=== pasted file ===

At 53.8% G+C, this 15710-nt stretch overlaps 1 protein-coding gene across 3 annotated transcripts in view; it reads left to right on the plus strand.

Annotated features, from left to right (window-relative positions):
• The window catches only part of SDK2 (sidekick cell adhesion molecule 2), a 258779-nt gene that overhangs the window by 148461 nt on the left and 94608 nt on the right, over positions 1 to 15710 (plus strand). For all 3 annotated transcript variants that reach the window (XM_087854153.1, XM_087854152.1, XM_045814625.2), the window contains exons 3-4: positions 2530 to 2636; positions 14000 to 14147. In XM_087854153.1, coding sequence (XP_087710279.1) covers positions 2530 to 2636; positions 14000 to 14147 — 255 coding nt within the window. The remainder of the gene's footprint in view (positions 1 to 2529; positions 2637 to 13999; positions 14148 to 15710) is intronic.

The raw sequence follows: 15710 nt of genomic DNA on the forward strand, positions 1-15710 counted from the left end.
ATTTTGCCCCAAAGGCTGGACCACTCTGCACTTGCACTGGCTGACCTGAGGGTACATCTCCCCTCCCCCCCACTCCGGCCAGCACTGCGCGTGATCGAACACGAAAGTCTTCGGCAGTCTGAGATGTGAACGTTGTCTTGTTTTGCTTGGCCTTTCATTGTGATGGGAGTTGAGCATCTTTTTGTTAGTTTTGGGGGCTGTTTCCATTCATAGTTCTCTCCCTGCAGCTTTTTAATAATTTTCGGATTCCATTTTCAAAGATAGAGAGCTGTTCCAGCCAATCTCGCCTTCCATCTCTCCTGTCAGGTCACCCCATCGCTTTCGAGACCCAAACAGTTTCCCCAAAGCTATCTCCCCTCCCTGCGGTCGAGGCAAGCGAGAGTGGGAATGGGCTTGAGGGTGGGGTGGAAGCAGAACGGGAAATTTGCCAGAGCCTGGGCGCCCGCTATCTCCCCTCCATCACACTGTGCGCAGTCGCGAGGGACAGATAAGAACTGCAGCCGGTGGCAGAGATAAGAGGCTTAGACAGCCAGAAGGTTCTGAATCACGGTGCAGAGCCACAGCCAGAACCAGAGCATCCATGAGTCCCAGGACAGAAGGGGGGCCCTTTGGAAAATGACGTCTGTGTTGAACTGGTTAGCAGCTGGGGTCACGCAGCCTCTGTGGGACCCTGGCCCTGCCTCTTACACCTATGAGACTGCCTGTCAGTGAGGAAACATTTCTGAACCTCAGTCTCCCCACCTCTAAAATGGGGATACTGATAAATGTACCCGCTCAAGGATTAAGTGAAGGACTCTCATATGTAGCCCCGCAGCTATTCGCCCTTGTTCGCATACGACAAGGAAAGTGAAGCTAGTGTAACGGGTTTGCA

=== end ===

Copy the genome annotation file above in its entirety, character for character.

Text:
At 53.8% G+C, this 15710-nt stretch overlaps 1 protein-coding gene across 3 annotated transcripts in view; it reads left to right on the plus strand.

Annotated features, from left to right (window-relative positions):
• The window catches only part of SDK2 (sidekick cell adhesion molecule 2), a 258779-nt gene that overhangs the window by 148461 nt on the left and 94608 nt on the right, over positions 1 to 15710 (plus strand). For all 3 annotated transcript variants that reach the window (XM_087854153.1, XM_087854152.1, XM_045814625.2), the window contains exons 3-4: positions 2530 to 2636; positions 14000 to 14147. In XM_087854153.1, coding sequence (XP_087710279.1) covers positions 2530 to 2636; positions 14000 to 14147 — 255 coding nt within the window. The remainder of the gene's footprint in view (positions 1 to 2529; positions 2637 to 13999; positions 14148 to 15710) is intronic.

The raw sequence follows: 15710 nt of genomic DNA on the forward strand, positions 1-15710 counted from the left end.
ATTTTGCCCCAAAGGCTGGACCACTCTGCACTTGCACTGGCTGACCTGAGGGTACATCTCCCCTCCCCCCCACTCCGGCCAGCACTGCGCGTGATCGAACACGAAAGTCTTCGGCAGTCTGAGATGTGAACGTTGTCTTGTTTTGCTTGGCCTTTCATTGTGATGGGAGTTGAGCATCTTTTTGTTAGTTTTGGGGGCTGTTTCCATTCATAGTTCTCTCCCTGCAGCTTTTTAATAATTTTCGGATTCCATTTTCAAAGATAGAGAGCTGTTCCAGCCAATCTCGCCTTCCATCTCTCCTGTCAGGTCACCCCATCGCTTTCGAGACCCAAACAGTTTCCCCAAAGCTATCTCCCCTCCCTGCGGTCGAGGCAAGCGAGAGTGGGAATGGGCTTGAGGGTGGGGTGGAAGCAGAACGGGAAATTTGCCAGAGCCTGGGCGCCCGCTATCTCCCCTCCATCACACTGTGCGCAGTCGCGAGGGACAGATAAGAACTGCAGCCGGTGGCAGAGATAAGAGGCTTAGACAGCCAGAAGGTTCTGAATCACGGTGCAGAGCCACAGCCAGAACCAGAGCATCCATGAGTCCCAGGACAGAAGGGGGGCCCTTTGGAAAATGACGTCTGTGTTGAACTGGTTAGCAGCTGGGGTCACGCAGCCTCTGTGGGACCCTGGCCCTGCCTCTTACACCTATGAGACTGCCTGTCAGTGAGGAAACATTTCTGAACCTCAGTCTCCCCACCTCTAAAATGGGGATACTGATAAATGTACCCGCTCAAGGATTAAGTGAAGGACTCTCATATGTAGCCCCGCAGCTATTCGCCCTTGTTCGCATACGACAAGGAAAGTGAAGCTAGTGTAACGGGTTTGCA